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Workshop on tools and facilities for Galileo receivers

05/04/2006 612 views 0 likes
ESA / About Us / Business with ESA / Small and Medium Sized Enterprises

In late March 2006 a workshop on tools and facilities for Galileo receivers was held at ESA’s European Space Research and Technology Centre (ESTEC), Noordwijk, The Netherlands.

The workshop was organised jointly by the European Space Agency (ESA) and the Galileo Joint Undertaking (GJU), with the support of the European Union’s Sixth Framework Programme for Research & Technological Development (FP6).

Since the last workshop on receivers, held in April 2005, development of the Galileo system has made considerable progress. The first satellite has been launched and Galileo signals from space are available for the first time. The European satellite navigation programme is moving forward but the signals transmitted by GIOVE A are just the beginning.

Navigation signals alone are not useful – they must be translated into services. This is where the user segment plays its part and why a gathering like this workshop is important, providing an open forum where those involved in receiver development can share their experience.

Indeed, some 60 projects, with a total worth of around € 170 million and involving 300 companies, have been implemented. Two main areas are being addressed: core technology for the satellite navigation user segment and initial versions of commercially oriented applications.

Receiver development

More than one hundred attendees representing more than 40 companies, most of them small and medium enterprises (SMEs), and 19 universities gathered in ESTEC’s Newton conference facility and were welcomed by representatives of the joint organising bodies. ESA and GJU personnel gave the initial presentations:

Presentation subject Presenter
User segment development – receivers and applications Galileo Joint Undertaking
GIOVE A – An opportunity for Galileo receiver early experimentation European Space Agency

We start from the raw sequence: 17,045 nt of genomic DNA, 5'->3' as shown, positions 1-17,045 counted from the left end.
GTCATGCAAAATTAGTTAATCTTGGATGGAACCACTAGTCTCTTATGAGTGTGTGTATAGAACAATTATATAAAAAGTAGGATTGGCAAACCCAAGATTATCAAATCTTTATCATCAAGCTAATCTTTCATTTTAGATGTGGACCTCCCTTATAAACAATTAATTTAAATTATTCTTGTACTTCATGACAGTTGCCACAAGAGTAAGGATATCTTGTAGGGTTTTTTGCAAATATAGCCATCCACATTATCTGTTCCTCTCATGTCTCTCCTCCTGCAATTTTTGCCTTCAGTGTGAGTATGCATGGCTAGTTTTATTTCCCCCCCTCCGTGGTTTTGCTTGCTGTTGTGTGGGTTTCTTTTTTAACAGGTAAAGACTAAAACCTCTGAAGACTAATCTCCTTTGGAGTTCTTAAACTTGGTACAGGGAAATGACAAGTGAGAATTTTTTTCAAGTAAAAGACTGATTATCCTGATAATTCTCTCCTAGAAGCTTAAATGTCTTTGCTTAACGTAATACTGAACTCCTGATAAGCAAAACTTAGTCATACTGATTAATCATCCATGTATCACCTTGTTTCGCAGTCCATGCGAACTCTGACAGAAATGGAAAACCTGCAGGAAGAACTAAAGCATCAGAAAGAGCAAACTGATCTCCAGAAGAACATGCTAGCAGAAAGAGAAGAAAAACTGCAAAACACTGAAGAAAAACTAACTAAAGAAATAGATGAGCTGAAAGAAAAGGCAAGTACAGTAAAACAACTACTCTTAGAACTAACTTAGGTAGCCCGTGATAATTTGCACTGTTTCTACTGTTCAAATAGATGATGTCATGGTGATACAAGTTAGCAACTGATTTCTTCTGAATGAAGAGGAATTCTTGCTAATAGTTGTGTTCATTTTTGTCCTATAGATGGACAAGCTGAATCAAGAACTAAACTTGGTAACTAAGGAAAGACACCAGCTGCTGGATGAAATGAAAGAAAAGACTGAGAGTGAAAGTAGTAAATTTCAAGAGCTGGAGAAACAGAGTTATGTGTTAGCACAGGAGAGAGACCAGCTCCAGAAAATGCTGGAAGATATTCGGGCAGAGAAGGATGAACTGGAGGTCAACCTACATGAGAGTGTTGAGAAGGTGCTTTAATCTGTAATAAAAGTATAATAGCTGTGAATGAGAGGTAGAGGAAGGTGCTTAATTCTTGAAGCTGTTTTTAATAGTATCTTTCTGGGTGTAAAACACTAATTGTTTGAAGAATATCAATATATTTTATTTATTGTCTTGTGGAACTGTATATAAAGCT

Early results with the Galileo signal: laboratory and GIOVE A European Space Agency

The rest of the morning session comprised eight, fifteen-minute presentations on Galileo receiver developments, followed by questions and open discussion.

Presentation subject Presenter
Tools and facilities for research and training on Galileo receivers Politecnico di Torino
GARDA / GIRASOLE – receiver development Alcatel Alenia Space Italia
Receiver developments at IfEN GmbH IfEN
NordNav hybrid Galileo / GPS real-time software receiver NordNav
Septentrio European receiver development Septentrio Satellite Navigation
ORUS hardware / software environment M3 Systems
GNSS receiver developments at the Danish GPS centre Aalborg University Danish GPS Centre
GAMMA: a mass market receiver development and associated tools Fraunhofer / Agilent

Last year, many presentations featured plans for receiver development programmes. At this year’s workshop, prototype and pre-production equipment was discussed, showing that steady progress is being made towards the implementation of the Galileo user segment.

Tools and facilities

The afternoon session was dedicated to tools and facilities for Galileo receiver development, testing and validation. Again eight, fifteen-minute presentations were followed by open discussion.

Presentation subject Presenter
ESTEC Navigation Laboratory set-up for Galileo receiver early validation European Space Agency
Tools for receiver testing and validation IfEN
GRANADA: software receiver and simulation tool Deimos Space
The DLR facility for testing of GNSS receivers with controlled reception pattern antennas German Aerospace Centre (DLR)
GNSS satellite simulators – an essential tool for all receiver developers and manufacturers Spirent Communications
The GSVF Galileo reference constellation radiofrequency signal simulator Thales Research and Technology
Concept and architecture of the Bavarian navigation signal experimentation facility EADS Astrium
Galileo four channel simulator Space Engineering

The equipment presented ranged from receiver test apparatus to systems able to simulate the entire Galileo constellation. As with the receivers themselves, much progress has been made. Many of the systems and facilities will be available for delivery or use later in 2006, with extensions and performance enhancements expected in 2007 and beyond.

During the closing discussions, ESA informed the participants that the 2006 Navitech workshop will be held in December at ESTEC and invited them to present their results obtained using the experimental Galileo signals. The deadline for abstract submission will be during June 2006. More information on this event will be made available on the ESA web site in the coming weeks.

This forum revealed the growing interest in Galileo and the need for continuing development in the key user segment while the space infrastructure is being prepared. With GIOVE A, the Galileo signals are now being broadcast, the GPS / Galileo interoperability is being demonstrated and soon the user segment developers will be able to include these real signals in their current work, along with the existing EGNOS augmentation signals.

Subject to the constraints of copyright and commercial confidentiality, ESA intends to make the presentations from the workshop available on-line as soon as the relevant permissions can be obtained.

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